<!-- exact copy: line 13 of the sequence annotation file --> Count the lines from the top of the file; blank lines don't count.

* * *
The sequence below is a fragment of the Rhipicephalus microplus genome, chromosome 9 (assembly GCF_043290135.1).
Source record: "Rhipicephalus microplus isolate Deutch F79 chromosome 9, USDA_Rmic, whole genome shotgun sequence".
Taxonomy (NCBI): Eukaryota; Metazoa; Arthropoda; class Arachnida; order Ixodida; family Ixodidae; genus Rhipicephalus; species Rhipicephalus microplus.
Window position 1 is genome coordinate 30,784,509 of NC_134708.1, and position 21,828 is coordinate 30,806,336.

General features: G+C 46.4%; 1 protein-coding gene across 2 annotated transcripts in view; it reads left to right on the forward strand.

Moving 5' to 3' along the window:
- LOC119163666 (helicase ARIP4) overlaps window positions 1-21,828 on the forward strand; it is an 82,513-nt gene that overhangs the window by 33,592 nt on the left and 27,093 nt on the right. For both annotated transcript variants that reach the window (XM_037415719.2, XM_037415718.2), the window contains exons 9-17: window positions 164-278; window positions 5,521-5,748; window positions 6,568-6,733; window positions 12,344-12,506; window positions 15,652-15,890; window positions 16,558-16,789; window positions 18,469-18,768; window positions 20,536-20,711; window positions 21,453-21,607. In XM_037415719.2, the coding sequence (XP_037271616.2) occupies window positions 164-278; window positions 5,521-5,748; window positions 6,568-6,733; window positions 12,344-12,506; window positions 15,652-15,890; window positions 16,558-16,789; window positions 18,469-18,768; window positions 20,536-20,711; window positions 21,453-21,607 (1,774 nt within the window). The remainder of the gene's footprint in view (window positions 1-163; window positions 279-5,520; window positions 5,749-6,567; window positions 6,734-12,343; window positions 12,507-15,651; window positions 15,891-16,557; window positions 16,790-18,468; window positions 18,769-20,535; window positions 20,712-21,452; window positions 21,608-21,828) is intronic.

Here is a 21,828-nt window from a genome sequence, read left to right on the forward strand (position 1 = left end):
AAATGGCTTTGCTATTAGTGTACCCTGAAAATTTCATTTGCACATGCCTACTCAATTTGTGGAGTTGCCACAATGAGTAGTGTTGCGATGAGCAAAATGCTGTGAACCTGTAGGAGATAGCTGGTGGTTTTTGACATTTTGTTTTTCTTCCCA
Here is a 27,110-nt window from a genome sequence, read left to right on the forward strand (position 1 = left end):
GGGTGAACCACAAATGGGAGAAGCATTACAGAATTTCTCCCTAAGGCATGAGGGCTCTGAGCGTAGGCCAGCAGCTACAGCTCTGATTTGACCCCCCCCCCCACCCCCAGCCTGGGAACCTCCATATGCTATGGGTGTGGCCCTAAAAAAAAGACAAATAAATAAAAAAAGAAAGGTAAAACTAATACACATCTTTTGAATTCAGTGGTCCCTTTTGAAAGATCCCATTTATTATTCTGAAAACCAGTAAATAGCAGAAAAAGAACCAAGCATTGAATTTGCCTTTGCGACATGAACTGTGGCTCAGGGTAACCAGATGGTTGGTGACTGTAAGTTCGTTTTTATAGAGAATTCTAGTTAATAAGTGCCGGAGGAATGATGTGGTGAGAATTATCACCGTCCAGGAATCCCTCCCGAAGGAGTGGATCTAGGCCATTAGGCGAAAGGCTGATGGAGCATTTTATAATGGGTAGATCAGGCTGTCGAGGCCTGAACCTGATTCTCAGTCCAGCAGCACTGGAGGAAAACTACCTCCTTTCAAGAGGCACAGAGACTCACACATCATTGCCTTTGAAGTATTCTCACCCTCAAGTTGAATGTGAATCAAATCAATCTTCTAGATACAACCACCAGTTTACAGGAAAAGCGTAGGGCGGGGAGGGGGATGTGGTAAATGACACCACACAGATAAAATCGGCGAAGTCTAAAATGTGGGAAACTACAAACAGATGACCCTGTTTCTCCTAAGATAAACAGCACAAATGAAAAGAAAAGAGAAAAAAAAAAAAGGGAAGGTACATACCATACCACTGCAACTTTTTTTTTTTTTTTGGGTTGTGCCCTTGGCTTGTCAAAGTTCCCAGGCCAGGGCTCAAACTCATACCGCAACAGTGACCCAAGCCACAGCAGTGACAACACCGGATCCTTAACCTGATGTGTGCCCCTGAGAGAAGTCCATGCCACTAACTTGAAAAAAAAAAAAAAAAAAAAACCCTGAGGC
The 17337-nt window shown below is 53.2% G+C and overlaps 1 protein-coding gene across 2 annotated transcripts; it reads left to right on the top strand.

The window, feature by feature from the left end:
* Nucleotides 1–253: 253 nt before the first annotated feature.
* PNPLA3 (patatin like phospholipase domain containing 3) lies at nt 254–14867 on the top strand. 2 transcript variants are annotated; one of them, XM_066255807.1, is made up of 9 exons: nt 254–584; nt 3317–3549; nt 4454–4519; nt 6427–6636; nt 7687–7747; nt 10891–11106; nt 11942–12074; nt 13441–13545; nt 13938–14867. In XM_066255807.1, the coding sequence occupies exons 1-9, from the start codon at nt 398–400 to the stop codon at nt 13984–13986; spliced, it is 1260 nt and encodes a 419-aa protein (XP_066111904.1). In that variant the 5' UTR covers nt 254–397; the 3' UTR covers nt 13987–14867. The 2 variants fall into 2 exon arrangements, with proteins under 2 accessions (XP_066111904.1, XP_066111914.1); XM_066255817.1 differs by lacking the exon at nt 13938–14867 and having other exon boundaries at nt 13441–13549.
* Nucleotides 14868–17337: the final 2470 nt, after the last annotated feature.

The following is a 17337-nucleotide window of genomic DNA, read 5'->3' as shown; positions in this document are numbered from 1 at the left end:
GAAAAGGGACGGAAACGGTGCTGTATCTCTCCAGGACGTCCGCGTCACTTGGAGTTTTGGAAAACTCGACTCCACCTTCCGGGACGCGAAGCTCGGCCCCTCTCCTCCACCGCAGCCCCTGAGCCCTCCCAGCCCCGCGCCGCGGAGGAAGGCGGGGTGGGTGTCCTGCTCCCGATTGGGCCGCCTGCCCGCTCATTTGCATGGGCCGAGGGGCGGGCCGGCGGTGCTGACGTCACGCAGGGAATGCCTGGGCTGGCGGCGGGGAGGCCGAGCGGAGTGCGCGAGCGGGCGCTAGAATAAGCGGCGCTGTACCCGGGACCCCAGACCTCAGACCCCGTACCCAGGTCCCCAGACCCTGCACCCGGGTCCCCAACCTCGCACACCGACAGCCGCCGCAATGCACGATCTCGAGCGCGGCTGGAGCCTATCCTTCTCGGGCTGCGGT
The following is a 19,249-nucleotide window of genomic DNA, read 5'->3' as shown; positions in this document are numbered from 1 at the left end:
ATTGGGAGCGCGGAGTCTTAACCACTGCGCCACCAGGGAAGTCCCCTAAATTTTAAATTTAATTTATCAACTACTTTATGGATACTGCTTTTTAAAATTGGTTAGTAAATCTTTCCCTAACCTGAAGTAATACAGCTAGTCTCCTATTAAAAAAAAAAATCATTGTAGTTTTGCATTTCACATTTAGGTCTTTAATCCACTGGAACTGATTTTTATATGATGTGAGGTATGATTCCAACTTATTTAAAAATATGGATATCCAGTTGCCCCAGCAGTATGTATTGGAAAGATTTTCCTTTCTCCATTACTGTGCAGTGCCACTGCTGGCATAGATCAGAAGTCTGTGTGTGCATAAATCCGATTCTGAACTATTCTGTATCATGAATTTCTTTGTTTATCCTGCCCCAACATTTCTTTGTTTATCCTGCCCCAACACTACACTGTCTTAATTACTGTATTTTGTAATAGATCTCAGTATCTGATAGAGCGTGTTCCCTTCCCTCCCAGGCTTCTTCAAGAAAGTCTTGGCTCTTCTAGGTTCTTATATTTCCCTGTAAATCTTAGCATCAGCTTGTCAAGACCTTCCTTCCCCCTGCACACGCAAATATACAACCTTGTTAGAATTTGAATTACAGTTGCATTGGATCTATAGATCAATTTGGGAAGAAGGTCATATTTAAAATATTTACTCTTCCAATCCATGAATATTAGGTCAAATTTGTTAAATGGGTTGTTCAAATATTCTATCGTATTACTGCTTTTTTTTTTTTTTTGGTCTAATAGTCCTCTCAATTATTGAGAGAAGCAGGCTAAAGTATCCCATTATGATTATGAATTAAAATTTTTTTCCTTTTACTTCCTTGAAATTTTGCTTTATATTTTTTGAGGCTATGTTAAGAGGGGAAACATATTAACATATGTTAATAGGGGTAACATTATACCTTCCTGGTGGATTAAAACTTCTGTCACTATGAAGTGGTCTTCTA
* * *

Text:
The window, feature by feature from the left end: